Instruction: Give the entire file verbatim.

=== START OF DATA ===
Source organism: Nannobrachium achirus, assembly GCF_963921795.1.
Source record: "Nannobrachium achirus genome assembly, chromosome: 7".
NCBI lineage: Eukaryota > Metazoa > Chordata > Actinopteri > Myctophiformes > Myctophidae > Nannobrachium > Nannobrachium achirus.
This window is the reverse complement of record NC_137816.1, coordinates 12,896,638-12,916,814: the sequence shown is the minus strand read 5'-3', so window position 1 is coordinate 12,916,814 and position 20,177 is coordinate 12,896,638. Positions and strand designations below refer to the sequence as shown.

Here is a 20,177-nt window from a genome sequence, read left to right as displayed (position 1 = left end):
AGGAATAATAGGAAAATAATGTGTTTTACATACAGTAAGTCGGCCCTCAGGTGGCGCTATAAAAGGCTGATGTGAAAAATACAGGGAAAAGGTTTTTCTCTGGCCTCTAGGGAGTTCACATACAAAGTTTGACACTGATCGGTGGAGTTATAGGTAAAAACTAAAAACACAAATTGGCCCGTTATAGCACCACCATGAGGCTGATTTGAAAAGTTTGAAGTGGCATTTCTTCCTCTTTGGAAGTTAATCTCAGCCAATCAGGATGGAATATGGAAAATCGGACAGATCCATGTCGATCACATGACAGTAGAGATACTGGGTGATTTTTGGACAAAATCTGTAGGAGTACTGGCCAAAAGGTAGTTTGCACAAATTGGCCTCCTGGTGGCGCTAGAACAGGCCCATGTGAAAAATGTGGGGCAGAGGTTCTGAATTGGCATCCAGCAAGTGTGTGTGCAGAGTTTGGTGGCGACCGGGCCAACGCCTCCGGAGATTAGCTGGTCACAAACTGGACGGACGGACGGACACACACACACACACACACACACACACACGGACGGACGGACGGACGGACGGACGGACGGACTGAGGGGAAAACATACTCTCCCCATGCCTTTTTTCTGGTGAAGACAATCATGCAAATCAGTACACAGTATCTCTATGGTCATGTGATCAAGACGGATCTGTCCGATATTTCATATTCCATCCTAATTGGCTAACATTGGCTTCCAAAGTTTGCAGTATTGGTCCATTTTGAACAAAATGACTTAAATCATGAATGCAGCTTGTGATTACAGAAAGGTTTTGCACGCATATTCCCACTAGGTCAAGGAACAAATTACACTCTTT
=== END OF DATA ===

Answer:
Source organism: Nannobrachium achirus, assembly GCF_963921795.1.
Source record: "Nannobrachium achirus genome assembly, chromosome: 7".
NCBI lineage: Eukaryota > Metazoa > Chordata > Actinopteri > Myctophiformes > Myctophidae > Nannobrachium > Nannobrachium achirus.
This window is the reverse complement of record NC_137816.1, coordinates 12,896,638-12,916,814: the sequence shown is the minus strand read 5'-3', so window position 1 is coordinate 12,916,814 and position 20,177 is coordinate 12,896,638. Positions and strand designations below refer to the sequence as shown.

Here is a 20,177-nt window from a genome sequence, read left to right as displayed (position 1 = left end):
AGGAATAATAGGAAAATAATGTGTTTTACATACAGTAAGTCGGCCCTCAGGTGGCGCTATAAAAGGCTGATGTGAAAAATACAGGGAAAAGGTTTTTCTCTGGCCTCTAGGGAGTTCACATACAAAGTTTGACACTGATCGGTGGAGTTATAGGTAAAAACTAAAAACACAAATTGGCCCGTTATAGCACCACCATGAGGCTGATTTGAAAAGTTTGAAGTGGCATTTCTTCCTCTTTGGAAGTTAATCTCAGCCAATCAGGATGGAATATGGAAAATCGGACAGATCCATGTCGATCACATGACAGTAGAGATACTGGGTGATTTTTGGACAAAATCTGTAGGAGTACTGGCCAAAAGGTAGTTTGCACAAATTGGCCTCCTGGTGGCGCTAGAACAGGCCCATGTGAAAAATGTGGGGCAGAGGTTCTGAATTGGCATCCAGCAAGTGTGTGTGCAGAGTTTGGTGGCGACCGGGCCAACGCCTCCGGAGATTAGCTGGTCACAAACTGGACGGACGGACGGACACACACACACACACACACACACACACACGGACGGACGGACGGACGGACGGACGGACGGACTGAGGGGAAAACATACTCTCCCCATGCCTTTTTTCTGGTGAAGACAATCATGCAAATCAGTACACAGTATCTCTATGGTCATGTGATCAAGACGGATCTGTCCGATATTTCATATTCCATCCTAATTGGCTAACATTGGCTTCCAAAGTTTGCAGTATTGGTCCATTTTGAACAAAATGACTTAAATCATGAATGCAGCTTGTGATTACAGAAAGGTTTTGCACGCATATTCCCACTAGGTCAAGGAACAAATTACACTCTTT